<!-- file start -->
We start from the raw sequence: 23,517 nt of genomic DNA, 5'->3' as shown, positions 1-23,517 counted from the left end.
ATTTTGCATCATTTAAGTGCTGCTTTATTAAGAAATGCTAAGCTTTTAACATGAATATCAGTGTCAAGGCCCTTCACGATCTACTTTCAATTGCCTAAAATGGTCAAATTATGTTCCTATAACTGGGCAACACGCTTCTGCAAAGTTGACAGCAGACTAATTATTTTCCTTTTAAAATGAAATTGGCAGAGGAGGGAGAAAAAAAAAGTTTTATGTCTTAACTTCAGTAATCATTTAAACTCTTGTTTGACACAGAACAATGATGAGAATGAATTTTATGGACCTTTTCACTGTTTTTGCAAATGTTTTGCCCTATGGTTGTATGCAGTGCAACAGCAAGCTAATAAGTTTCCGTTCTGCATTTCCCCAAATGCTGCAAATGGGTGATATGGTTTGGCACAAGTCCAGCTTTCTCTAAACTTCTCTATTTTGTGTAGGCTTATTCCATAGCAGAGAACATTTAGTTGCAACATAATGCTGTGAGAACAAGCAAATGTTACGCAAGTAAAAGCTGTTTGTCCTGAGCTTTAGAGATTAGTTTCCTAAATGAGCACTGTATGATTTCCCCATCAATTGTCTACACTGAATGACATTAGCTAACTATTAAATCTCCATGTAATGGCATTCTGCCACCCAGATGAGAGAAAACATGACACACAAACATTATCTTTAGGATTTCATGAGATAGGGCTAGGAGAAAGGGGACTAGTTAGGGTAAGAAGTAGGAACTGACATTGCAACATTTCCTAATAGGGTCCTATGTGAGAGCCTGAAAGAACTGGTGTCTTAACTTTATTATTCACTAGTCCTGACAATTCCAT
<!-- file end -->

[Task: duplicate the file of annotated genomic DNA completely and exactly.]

We start from the raw sequence: 23,517 nt of genomic DNA, 5'->3' as shown, positions 1-23,517 counted from the left end.
ATTTTGCATCATTTAAGTGCTGCTTTATTAAGAAATGCTAAGCTTTTAACATGAATATCAGTGTCAAGGCCCTTCACGATCTACTTTCAATTGCCTAAAATGGTCAAATTATGTTCCTATAACTGGGCAACACGCTTCTGCAAAGTTGACAGCAGACTAATTATTTTCCTTTTAAAATGAAATTGGCAGAGGAGGGAGAAAAAAAAAGTTTTATGTCTTAACTTCAGTAATCATTTAAACTCTTGTTTGACACAGAACAATGATGAGAATGAATTTTATGGACCTTTTCACTGTTTTTGCAAATGTTTTGCCCTATGGTTGTATGCAGTGCAACAGCAAGCTAATAAGTTTCCGTTCTGCATTTCCCCAAATGCTGCAAATGGGTGATATGGTTTGGCACAAGTCCAGCTTTCTCTAAACTTCTCTATTTTGTGTAGGCTTATTCCATAGCAGAGAACATTTAGTTGCAACATAATGCTGTGAGAACAAGCAAATGTTACGCAAGTAAAAGCTGTTTGTCCTGAGCTTTAGAGATTAGTTTCCTAAATGAGCACTGTATGATTTCCCCATCAATTGTCTACACTGAATGACATTAGCTAACTATTAAATCTCCATGTAATGGCATTCTGCCACCCAGATGAGAGAAAACATGACACACAAACATTATCTTTAGGATTTCATGAGATAGGGCTAGGAGAAAGGGGACTAGTTAGGGTAAGAAGTAGGAACTGACATTGCAACATTTCCTAATAGGGTCCTATGTGAGAGCCTGAAAGAACTGGTGTCTTAACTTTATTATTCACTAGTCCTGACAATTCCAT